Annual Report HTML5

MESSAGE FROM THE DIRECTOR OF EDUCATION Dr. Jennifer Adams In this year’s edition of the Director’s Annual Report to the Community, we celebrate the completion of the Board’s 2011–2015 Strategic Plan. In our fourth and final year, we accomplished much of what was remaining to be done from the previous Board’s commitment to students, staff, parents, and the community. The following pages highlight the accomplishments within each of the 10 objectives defined in that strategic plan: Objective 1: Graduation Rate Objective 2: Student Achievement Objective 3: School Improvement Plans Objective 6: Full-day Kindergarten Objective 7: Equitable Access to High Quality Programs Objective 8: Improved School Climate

Last year, our District welcomed a new Board of Trustees. This team of six trustees from the previous Board and six newly elected trustees began work on developing the 2015–2019 Strategic Plan. In the new plan, there is a continued focus on learning, well-being, equity, engagement, and stewardship. It acknowledges the great work done in these past four years and provides a renewed focus for the next four years. You will have an opportunity to read all about our progress on the new plan in next year’s Director’s Annual Report!

2015–2019 Strategic Plan

Objective 4: Student Well-being Objective 5: Community Hub

Objective 9: Top Employer Objective 10: Governance

Recently I had an opportunity to speak at the 2015 OECD World Forum in Guadalajara, Mexico. It was a fascinating opportunity and led me to reflect on how forward thinking our District has been in developing our Strategic Plan. The Organisation for Economic Cooperation and Development (OECD) is best known in the education sector for its Programme for International Student Assessments (PISA) in reading, math and science. The Forum brought together government officials, economists, statisticians from around the world because of the need for societies to broaden their measures of progress beyond traditional indicators. It was acknowledged that the fundamental question is no longer how to measure progress but rather how to best put those measures into practice to improve public policies and people’s lives. What struck me was the remarkable similarity between the fundamental questions being posed at this conference and the work taking place in our District over the past four years. This strategic plan moved our focus from primarily student achievement to a blend of student achievement and well-being. Teachers, educational support workers, principals and vice-principals have always known the integral relationship between these two elements. As a District, we can be proud of the success of our students and staff. We now have a Framework for Student Well-being and are using a variety of measures as indicators of success including, but not limited to, student survey data on school climate, the evaluation of Mental Health and Resiliency programs, and information gathered from our new concussion management policy and procedure. The OECD acknowledged the challenges of measuring well-being; our District is well on its way.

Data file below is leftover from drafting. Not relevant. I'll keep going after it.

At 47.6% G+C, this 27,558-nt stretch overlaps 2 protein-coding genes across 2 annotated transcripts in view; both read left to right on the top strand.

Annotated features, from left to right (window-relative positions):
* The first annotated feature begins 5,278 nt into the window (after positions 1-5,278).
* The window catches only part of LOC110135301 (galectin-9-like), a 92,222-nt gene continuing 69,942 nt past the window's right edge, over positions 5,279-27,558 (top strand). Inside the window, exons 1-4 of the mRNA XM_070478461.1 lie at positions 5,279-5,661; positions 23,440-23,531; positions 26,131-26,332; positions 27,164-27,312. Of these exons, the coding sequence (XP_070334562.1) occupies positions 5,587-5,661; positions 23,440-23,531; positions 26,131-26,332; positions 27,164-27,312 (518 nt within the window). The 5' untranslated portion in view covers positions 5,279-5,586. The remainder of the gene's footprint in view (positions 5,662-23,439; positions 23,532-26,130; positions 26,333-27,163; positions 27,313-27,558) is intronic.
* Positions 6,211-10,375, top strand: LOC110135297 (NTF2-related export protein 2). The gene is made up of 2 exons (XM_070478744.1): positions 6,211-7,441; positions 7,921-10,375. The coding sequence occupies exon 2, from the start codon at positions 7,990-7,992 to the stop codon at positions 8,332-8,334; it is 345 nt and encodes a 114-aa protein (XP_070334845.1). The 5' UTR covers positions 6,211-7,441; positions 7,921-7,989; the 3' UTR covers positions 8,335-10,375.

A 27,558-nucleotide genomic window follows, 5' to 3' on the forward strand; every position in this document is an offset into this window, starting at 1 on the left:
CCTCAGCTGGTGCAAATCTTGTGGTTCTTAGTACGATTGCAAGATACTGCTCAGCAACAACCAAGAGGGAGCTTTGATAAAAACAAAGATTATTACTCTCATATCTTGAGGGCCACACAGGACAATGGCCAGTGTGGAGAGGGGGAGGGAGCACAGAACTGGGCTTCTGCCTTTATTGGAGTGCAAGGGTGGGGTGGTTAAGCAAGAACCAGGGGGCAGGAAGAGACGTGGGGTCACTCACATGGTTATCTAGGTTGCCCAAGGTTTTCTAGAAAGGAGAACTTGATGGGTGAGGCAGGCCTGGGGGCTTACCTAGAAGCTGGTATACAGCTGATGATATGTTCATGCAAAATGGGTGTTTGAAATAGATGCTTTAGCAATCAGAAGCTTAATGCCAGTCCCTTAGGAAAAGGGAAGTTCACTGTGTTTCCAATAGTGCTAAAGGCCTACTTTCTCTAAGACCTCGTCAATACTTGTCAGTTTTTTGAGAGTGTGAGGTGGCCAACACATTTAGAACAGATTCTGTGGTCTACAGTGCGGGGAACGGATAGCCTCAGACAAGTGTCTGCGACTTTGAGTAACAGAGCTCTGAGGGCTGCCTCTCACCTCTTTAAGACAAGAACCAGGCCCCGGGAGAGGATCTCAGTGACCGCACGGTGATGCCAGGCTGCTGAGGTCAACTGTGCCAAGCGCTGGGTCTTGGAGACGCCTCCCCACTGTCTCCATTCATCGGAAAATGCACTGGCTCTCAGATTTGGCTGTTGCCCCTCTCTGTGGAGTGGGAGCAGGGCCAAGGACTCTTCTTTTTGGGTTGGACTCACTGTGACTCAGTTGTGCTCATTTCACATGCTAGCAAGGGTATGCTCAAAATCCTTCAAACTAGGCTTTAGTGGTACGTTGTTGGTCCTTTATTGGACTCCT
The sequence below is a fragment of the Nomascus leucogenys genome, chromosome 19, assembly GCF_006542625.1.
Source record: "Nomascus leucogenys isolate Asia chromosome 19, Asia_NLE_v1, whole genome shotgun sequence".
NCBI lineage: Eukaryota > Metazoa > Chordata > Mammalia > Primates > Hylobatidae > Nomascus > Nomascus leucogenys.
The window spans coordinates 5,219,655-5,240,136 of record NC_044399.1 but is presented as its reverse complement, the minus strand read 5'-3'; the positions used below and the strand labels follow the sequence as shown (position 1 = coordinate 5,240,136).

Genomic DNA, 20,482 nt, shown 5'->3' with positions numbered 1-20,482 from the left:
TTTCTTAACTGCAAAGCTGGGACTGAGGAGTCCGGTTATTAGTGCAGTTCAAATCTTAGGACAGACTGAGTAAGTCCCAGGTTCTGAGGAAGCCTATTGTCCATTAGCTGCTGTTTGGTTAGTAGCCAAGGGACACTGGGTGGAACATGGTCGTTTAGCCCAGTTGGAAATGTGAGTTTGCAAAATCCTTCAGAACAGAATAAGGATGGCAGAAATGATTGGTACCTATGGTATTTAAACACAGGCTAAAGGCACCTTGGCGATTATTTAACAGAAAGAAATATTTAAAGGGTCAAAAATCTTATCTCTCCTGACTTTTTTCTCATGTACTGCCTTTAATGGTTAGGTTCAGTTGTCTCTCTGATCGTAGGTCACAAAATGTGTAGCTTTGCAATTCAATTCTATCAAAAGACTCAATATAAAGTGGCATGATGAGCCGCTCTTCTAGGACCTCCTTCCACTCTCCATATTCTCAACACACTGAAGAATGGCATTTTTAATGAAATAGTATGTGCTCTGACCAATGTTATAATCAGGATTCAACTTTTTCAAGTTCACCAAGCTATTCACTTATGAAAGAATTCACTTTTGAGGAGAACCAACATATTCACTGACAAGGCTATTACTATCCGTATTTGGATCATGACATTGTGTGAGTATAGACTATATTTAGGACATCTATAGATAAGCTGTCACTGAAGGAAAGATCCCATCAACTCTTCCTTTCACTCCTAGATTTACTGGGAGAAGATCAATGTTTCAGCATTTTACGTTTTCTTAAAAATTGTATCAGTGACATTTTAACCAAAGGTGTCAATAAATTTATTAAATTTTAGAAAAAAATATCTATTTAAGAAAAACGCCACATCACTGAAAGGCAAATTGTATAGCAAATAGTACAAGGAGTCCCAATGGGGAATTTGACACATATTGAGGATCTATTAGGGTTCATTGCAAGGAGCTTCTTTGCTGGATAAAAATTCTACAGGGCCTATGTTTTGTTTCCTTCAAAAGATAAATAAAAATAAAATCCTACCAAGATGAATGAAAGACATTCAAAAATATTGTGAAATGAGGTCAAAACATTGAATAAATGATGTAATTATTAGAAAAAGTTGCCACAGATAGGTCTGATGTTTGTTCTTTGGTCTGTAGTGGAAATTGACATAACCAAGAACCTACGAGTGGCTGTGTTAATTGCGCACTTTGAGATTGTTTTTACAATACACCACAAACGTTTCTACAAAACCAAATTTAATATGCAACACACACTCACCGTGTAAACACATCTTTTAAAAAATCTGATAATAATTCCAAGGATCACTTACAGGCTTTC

Dr. Jennifer Adams Director of Education/Secretary of the Board




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